...buddy John Filian, who lives baby onChilson road. He B he came in he volunteered four years of his lifeevery Monday night wow to be there with those kids, nice, and I know it made adifference, not sure absolutely yeah out of the long list you're involved in.I went to highlight because I love this program: Arca Livingston, counting yeahthe Ark I laughed because I just just had an event last weekend for the ARCand for special ministries and foster care. Soyou get a hundred and twenty special needs, kids, togetherwith varying degrees of ability, and you put a fishing pole in their hand, and you have volunteer help them tossthat pull in the water and watch what happens it's as soon as that fish comeson. There's the screaming starts to jumping and hopping and yipping happenand they're running around and you get the fish. I help me get the fish offthe hook. You put it in a bucket, you take it over to the flat table. Theyfollow you over and watch what's going to, and some of them have never seen afish play before well, explain who some of them are in case? We don't know whatis the art of living sin so so the art takes they're an advocacy group forgetting out in front of people with special needs and for the lasa program,which is amazing program. Levies in county has with Mike Hubert as thedirector they they care for all these kids inprograms through a public school system, but the age limit out in age, twentysix right, so the ARC works, of course in all age groups, but speciallyimportant for those that have have age limited out and really puts a lifetogether for them that that social and educational and fun and gives thecaregivers a break. And it's just a super amazing organization of kindhearted people and not nobody goes into this work for the paycheck right. Oh,they have the compassionate heart to do the work,and so I got involved with art many years ago as a financial supporter andthen later when Patty and I were building the homeon Chilson road, I said: listen, we have to put five ponds in here. We haveto stock him with fish and we have to have fishing events for these kids yeah,and so we started doing that was seventeen years ago now and the fishare huge. Kids, have a blast of volunteers arefun because when they catch the fish and you flay the fish and they take itat the mercy of fish flad and it's like, I have a buddy John Kaiser who's, oneof our long time. Volunteers he's an expert flit and he knows how to talk tothe kids. He looks at him, they're all nervous or watching this. He says.Don't worry, I'm just going to take their pajamas off a way that kids eyes get biggestsaucers and they kind of freak out a little bit. Then the then he flays goover to the cook in tent. We Cook it up in drakes batter and serve the fishback to the kids for their lunch, and they have an experience in a day out ofit, and we just had a. We just had a wonderful one that, because we hadn'tbeen able to do it in the last two years, and this was just a blessed day-we had you say close to two hundred people total there and at the end wegot bold and we taught some of the some of the kids who are up for and how tothrow axes. Oh yeah, what it go wrong right, O nothing, nothing! You know Ijust to jump in here when we started these podcast looking for people intocommunity, doing good in the community, full disclosure he's my neighbor I andhe's kind of the neighbor on the back side of our property. So is driveways,probably a good half mile away from me. But if I walk through my my property, Ibutt into his and there's a path that goes straight over to his place andwhen we first moved in about eight years ago, I was when we heard aboutfamily fundy that he's talking about in everything he just stated he's an under statement of what goes onthere and the kids that are just running around in the multitude offamilies that are there in the cars that are parked all over his property.It just speaks to the amount of involvement that he has in thecommunity in the kind of good and charitable nature that he has suregoodest hust, that's that's kind wain. You know I figure we're blessed in business, we'reblessed with a lot of success, but it's...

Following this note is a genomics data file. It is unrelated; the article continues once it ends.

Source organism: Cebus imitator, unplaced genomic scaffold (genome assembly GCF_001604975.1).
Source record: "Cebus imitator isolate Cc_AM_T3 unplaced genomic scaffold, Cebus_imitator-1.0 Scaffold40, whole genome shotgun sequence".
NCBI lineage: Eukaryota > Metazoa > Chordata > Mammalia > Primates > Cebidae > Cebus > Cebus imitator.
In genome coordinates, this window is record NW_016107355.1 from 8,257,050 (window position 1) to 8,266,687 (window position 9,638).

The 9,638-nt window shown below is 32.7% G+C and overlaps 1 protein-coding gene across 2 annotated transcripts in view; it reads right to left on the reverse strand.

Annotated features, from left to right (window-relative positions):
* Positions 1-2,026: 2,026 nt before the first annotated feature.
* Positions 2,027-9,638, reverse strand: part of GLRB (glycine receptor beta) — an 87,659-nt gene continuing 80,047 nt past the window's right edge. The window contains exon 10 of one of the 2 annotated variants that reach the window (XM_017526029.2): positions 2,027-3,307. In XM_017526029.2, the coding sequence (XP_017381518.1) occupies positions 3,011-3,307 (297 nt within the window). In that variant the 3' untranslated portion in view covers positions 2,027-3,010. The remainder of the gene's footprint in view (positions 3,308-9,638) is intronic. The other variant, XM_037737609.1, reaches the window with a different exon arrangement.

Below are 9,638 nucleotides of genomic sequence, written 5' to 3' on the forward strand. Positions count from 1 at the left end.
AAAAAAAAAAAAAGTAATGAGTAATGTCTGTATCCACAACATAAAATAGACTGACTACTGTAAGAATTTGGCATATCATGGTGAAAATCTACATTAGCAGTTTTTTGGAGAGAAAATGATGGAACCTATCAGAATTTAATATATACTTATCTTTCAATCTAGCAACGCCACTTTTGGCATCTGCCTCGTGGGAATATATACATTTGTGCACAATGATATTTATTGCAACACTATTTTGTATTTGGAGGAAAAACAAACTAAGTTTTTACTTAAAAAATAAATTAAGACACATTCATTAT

...not our house, it's not our acreage.It's none of that is it's just sort of on loan. You know, because you can'ttake it with you right ever watch strange inheritance. You know. Yes, youcan't take it with you right. So I really don't take anything for grantedand I think it's a wonderful way for us to serve those folks, because withoutthe resources a successive business, he can't do much and it's why I say: Nomoney, no mission, so we want to be successful in business. I wanteverybody out there to use chestnut real estate as their broker. Of courseyou know, because when I earn that commission I take that money and Ireinvest a lot of it back into things that I think are good for folks wholive here. It's not so I can go on another vacation or I have everythingin the world I'll ever need it's not about me, making more it's just about.If the business is successful, you can do more for more people, and that'sthat's really the whatever time I have left. That's what I want to do with it.Yeah and your quote of how to be successful. Business comes from ZigZigler. Is that right? You know that one yeses so simple back in the s whenI was listening to audio tapes on cassettes and I listened to Zigler'sentire series and his matter as you can get everything inlife you want. If you will just help another enough, other people get whatthey want and it's people say what does that mean? Well it if you think aboutit, it's really simple. It's turning it around in your in your head, it's notabout what you can do for me. It's what I can do for you and how I can help youget what you need and, of course, in real estate. If I can help you find theright house at the right price at the right deal that I've done my job foryou and in that way I get paid, and I can take that and spin it back into thecommunity. So on a little bit of a I don't know, maybe a deeper level on these programs. You talk a lot and Ialways kind of come back to a point where I feel like people personallyaren't really fulfilled, whether they realize it or not, or have a joy or a happiness if they'renot serving or helping somebody else. If it's all self focused, do you agree with that? And what do youthink? What would your life be like if youweren't helping anybody else and just enjoying your own success? Well, you know, I think all human beings areborn a little selfish. You know, because even if it's serving somebodyelse well, the feeling that comes back forme is so tremendously satisfying. Well that isn't that self I mean right. If I,if I help somebody else and I didn't feel good about, it- probably wouldn'tkeep doing it, but I think that's sort of built in and a lot of the peoplethat have I've asked a volunteer like on the Family Fun Day for the ARC andother groups or in rotary. You know where the living to the sunrise rotaryhave been longed about twelve years now and it's a club of servant, heartedpeople that and by the way this club is really focused on youth, the LivingstonSunrise Rotary, but he they all say the same thing. It's sure we raise moneyand we help find some of the non profits. That's kind of we are a prettybig fund raising club, but we're also a service club about we had last timereaching hi was running. For example, seventeen members in our club were inthe classrooms volunteering for the reaching higher program and the conversation about the littleexperiences that you have with the kids and and the rewarding feeling you getjust by answering their question, reassuring them that they can besuccessful and that that what's happened to them, it doesn't definethem and is way back to a bright life. You know those are the things you couldnever report a price on the feeling you get from that Dain back to what you're talking aboutis understating these family fund days, because in people's mind they can think.Well, we had a fun raise house, we have twenty five people or something youknow what kind of cars are you talking about?How many people do you estimate come out to these family fund days? Well, I don't walk around all the youdon't card cars because I literally walk back to his place, so we haven'tdriven there, but I don't know probably a hundred n fifty two hundred carsafter he has parked on the grass that...